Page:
Ah, but when the bookseller returns to the store two days later, he’s pulled into the back office by the boss. Apparently, disgruntled-jokester-guy chewed over his “humiliation” at the hands of a mere bookseller for about an hour, then came back into the store, and complained to the boss that the clerk was rude and unprofessional. His words: “He looked right through me.” Jokester had not been SEEN and he had come into the store to be SEEN. Jokester wanted satisfaction. He wanted the bookseller fired. If the bookseller was not fired, then he threatened to never return to the store.
Another typical day in the service industry.
To his credit, the boss did not fire the bookseller. But that was probably only because the place was seriously short-staffed. Instead, the boss played the chummy old game of “It’s us against them, I know, comrade...and I’m on your side, really...but....” He calmly explained that he told Jokester that the bookseller was a bit distant, yes, but not rude...and, oddly enough, many customers actually liked him…even praised him for his helpfulness and book knowledge. The boss then gave the bookseller a sympathetic smile. But there was something else in the eyes that didn’t quite fit with the smile: anger. The boss was angry that he had had to deal with a complaining customer. Someone was at fault for this inconvenience, someone’s to blame, and it certainly wasn’t the boss. In the service economy, there’s always someone to blame, and blame bumps down the chain of command, eventually landing on those at the bottom.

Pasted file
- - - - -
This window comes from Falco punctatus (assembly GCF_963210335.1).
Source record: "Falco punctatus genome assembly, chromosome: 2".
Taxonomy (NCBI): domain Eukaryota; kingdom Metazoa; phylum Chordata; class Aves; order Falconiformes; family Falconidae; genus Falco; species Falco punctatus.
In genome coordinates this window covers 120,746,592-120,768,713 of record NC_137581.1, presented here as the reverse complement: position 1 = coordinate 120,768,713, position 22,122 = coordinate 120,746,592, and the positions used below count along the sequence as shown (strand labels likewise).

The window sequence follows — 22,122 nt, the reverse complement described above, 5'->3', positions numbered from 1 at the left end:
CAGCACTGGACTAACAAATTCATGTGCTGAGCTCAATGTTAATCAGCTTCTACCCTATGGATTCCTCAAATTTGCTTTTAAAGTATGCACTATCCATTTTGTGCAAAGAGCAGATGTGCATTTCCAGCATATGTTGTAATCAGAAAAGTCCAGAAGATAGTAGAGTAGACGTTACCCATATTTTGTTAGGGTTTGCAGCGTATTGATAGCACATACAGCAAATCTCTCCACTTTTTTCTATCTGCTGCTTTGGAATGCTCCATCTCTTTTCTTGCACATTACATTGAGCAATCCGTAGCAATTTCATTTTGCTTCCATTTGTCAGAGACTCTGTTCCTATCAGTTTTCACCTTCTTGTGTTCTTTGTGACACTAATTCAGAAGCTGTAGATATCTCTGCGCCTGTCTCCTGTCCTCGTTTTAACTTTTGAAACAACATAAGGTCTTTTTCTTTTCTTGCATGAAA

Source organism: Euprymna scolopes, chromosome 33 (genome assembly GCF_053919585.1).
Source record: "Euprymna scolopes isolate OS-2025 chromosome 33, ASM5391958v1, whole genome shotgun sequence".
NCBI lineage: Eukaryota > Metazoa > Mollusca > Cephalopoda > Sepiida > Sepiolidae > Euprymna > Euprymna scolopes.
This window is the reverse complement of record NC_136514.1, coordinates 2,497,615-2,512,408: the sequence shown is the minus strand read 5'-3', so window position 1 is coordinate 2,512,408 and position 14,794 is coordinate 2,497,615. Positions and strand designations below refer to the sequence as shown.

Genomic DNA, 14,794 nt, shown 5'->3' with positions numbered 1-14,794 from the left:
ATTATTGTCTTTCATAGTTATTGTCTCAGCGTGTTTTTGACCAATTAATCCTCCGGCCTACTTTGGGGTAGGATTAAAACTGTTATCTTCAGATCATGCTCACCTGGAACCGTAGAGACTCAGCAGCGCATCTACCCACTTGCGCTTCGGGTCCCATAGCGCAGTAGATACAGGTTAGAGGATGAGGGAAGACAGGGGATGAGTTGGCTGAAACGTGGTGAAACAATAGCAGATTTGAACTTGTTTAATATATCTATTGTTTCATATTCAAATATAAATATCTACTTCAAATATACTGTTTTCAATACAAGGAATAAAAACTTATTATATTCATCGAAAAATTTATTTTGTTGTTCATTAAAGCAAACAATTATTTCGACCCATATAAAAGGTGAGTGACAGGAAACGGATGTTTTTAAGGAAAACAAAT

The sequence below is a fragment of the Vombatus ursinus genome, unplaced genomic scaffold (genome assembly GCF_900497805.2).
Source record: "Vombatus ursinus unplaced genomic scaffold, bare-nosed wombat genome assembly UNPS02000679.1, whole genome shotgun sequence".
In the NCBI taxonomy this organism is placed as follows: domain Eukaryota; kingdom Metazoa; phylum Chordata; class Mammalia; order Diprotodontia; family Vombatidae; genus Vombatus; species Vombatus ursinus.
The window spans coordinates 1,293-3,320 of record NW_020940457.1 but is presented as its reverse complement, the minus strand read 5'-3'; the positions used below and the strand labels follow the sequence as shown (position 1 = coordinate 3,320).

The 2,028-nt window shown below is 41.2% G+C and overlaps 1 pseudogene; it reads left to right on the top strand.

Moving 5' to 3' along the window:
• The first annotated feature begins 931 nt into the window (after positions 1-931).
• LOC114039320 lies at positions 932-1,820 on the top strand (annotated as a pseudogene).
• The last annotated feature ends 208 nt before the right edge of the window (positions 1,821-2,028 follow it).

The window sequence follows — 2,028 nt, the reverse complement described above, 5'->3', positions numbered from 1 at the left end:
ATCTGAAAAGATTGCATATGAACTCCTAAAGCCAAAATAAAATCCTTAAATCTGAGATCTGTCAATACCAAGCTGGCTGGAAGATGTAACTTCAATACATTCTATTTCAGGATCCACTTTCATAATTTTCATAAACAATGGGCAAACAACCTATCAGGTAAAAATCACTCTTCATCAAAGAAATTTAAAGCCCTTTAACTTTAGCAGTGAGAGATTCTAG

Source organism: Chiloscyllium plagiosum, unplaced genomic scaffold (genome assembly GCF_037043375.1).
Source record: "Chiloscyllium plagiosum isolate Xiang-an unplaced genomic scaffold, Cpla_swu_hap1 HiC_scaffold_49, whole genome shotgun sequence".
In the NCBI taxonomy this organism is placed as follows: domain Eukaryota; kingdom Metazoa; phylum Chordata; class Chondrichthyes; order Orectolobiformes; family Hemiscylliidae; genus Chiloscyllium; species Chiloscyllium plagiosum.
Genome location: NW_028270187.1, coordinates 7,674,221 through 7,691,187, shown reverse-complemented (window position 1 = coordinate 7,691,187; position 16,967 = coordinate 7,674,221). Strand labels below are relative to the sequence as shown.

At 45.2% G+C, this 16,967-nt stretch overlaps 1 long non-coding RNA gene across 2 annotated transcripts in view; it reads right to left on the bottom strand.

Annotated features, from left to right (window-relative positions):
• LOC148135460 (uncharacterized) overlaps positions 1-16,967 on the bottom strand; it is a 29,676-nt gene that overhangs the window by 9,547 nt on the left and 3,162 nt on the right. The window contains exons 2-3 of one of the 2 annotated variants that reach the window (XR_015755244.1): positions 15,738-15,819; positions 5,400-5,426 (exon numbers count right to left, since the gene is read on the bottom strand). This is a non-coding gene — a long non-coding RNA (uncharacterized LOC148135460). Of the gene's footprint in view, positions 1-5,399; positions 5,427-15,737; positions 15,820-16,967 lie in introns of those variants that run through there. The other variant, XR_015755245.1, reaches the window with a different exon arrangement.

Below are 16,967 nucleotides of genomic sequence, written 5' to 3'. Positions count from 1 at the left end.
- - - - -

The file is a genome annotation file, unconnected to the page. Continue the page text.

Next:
Now, as with many corporate managers or small business owners, this boss was rarely out on the floor and pretty much had no idea what went on out there. The extent of his participation was to make the rounds every once in a while to make sure that no two booksellers were standing together and talking. Sometimes the booksellers were talking about the weather, about books, about politics, about customers...but mostly they were talking about work – you know, passing actual information back and forth about what was going on in the store so that things went more smoothly. The boss was paranoid (from excess drink) and so interpreted every gathering of booksellers as either a conspiracy in the making (what kind, no one could say), or that they were simply slacking off. He was a firm believer in the motto: “If you’ve got time to lean, you’ve got time to clean.” Of course, because the boss was never out on the floor, he had no idea what the booksellers or the baristas actually did all day.